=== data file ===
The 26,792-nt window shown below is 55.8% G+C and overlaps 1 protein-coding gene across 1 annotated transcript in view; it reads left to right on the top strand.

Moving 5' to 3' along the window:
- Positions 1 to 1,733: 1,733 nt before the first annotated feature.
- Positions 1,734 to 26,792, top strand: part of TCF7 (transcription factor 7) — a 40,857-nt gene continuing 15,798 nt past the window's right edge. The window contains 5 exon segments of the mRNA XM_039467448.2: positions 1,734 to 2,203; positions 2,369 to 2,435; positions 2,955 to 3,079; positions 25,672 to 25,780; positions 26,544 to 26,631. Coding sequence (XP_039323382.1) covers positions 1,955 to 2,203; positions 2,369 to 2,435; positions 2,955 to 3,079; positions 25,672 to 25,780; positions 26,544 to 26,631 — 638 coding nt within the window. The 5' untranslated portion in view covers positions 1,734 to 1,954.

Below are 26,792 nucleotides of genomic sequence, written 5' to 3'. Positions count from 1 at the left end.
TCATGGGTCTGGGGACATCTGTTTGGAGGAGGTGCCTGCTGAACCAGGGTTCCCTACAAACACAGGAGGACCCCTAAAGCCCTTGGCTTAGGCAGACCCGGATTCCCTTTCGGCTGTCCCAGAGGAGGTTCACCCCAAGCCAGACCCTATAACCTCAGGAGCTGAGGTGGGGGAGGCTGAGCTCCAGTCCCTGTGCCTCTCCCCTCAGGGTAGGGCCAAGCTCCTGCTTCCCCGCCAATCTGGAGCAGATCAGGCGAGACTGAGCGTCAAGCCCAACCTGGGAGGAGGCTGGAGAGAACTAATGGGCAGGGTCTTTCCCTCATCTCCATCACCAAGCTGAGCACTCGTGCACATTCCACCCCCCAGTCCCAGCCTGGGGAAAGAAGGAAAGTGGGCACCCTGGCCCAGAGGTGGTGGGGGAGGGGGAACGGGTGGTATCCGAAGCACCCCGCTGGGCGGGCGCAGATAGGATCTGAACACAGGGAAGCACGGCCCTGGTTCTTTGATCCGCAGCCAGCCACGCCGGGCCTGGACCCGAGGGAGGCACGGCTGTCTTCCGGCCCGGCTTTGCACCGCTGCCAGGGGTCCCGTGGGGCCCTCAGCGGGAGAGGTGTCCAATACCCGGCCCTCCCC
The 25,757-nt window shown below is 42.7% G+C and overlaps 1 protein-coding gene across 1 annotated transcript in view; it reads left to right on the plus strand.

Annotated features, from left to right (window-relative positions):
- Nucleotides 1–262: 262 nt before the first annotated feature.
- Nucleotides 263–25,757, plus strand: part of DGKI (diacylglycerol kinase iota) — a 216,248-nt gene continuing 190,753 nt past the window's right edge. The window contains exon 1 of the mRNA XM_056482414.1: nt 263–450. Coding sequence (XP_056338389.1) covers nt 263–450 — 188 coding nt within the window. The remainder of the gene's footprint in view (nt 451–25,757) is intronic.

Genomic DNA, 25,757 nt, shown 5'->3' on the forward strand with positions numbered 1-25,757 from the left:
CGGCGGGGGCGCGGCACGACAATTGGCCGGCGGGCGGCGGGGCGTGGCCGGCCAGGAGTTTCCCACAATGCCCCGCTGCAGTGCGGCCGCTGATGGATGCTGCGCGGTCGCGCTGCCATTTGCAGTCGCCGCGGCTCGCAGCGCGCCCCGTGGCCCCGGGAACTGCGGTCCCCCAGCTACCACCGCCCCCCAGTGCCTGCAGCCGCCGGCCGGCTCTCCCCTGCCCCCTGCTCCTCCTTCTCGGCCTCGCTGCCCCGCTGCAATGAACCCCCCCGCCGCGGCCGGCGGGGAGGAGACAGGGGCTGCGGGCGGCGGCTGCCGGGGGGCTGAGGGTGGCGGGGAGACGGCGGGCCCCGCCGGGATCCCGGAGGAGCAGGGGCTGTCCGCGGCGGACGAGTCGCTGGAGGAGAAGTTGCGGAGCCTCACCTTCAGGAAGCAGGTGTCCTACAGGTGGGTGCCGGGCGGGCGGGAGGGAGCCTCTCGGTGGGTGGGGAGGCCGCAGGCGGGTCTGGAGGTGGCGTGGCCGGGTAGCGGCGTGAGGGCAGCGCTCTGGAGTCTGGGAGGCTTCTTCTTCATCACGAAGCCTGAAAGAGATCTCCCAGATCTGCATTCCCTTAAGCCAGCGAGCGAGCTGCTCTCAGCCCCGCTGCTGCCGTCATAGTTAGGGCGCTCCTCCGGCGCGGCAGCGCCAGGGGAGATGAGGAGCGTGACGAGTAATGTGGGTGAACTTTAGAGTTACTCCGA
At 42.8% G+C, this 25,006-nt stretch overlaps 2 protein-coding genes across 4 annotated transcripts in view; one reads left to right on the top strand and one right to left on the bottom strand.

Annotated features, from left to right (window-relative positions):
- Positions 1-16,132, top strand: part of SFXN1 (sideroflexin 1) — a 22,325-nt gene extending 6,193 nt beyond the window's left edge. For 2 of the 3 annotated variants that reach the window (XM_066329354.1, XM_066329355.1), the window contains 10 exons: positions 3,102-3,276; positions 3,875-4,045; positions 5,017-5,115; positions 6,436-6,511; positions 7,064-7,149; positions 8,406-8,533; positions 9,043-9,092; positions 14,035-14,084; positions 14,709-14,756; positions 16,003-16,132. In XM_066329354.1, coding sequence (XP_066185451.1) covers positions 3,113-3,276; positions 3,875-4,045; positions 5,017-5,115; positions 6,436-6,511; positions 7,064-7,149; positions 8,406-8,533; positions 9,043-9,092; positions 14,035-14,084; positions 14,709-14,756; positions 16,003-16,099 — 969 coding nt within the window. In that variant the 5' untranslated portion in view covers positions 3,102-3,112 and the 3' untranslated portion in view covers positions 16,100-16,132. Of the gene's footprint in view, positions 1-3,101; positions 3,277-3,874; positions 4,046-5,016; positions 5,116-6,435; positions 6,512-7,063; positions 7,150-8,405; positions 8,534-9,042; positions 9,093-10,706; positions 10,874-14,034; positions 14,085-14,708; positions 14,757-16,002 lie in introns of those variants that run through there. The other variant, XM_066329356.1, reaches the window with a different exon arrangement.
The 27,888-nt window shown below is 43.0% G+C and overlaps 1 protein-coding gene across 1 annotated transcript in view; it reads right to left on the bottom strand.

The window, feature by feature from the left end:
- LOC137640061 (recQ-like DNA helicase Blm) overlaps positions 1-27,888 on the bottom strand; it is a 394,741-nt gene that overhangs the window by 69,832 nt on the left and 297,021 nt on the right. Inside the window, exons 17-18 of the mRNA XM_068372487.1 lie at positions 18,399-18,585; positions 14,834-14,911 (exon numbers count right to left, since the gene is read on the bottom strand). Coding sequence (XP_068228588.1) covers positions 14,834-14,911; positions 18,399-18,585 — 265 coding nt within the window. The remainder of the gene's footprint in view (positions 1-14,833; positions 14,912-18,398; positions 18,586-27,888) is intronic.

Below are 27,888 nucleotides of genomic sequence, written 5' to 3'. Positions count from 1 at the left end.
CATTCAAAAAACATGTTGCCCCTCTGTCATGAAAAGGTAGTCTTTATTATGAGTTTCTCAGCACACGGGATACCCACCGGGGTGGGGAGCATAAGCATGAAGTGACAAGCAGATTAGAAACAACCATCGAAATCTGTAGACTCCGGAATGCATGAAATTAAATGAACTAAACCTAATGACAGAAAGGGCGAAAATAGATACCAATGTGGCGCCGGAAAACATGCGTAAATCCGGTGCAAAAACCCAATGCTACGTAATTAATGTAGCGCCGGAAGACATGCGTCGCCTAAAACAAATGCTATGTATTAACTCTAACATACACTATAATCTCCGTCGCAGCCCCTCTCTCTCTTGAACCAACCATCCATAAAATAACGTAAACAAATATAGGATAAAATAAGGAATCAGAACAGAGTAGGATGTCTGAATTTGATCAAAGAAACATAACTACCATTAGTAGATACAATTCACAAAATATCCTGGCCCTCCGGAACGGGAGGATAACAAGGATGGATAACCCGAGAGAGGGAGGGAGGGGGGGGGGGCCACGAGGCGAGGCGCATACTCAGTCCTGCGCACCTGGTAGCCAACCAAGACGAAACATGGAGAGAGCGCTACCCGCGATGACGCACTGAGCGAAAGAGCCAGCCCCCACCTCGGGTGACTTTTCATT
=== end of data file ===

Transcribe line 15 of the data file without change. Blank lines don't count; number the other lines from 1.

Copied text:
- Positions 1-16,132, top strand: part of SFXN1 (sideroflexin 1) — a 22,325-nt gene extending 6,193 nt beyond the window's left edge. For 2 of the 3 annotated variants that reach the window (XM_066329354.1, XM_066329355.1), the window contains 10 exons: positions 3,102-3,276; positions 3,875-4,045; positions 5,017-5,115; positions 6,436-6,511; positions 7,064-7,149; positions 8,406-8,533; positions 9,043-9,092; positions 14,035-14,084; positions 14,709-14,756; positions 16,003-16,132. In XM_066329354.1, coding sequence (XP_066185451.1) covers positions 3,113-3,276; positions 3,875-4,045; positions 5,017-5,115; positions 6,436-6,511; positions 7,064-7,149; positions 8,406-8,533; positions 9,043-9,092; positions 14,035-14,084; positions 14,709-14,756; positions 16,003-16,099 — 969 coding nt within the window. In that variant the 5' untranslated portion in view covers positions 3,102-3,112 and the 3' untranslated portion in view covers positions 16,100-16,132. Of the gene's footprint in view, positions 1-3,101; positions 3,277-3,874; positions 4,046-5,016; positions 5,116-6,435; positions 6,512-7,063; positions 7,150-8,405; positions 8,534-9,042; positions 9,093-10,706; positions 10,874-14,034; positions 14,085-14,708; positions 14,757-16,002 lie in introns of those variants that run through there. The other variant, XM_066329356.1, reaches the window with a different exon arrangement.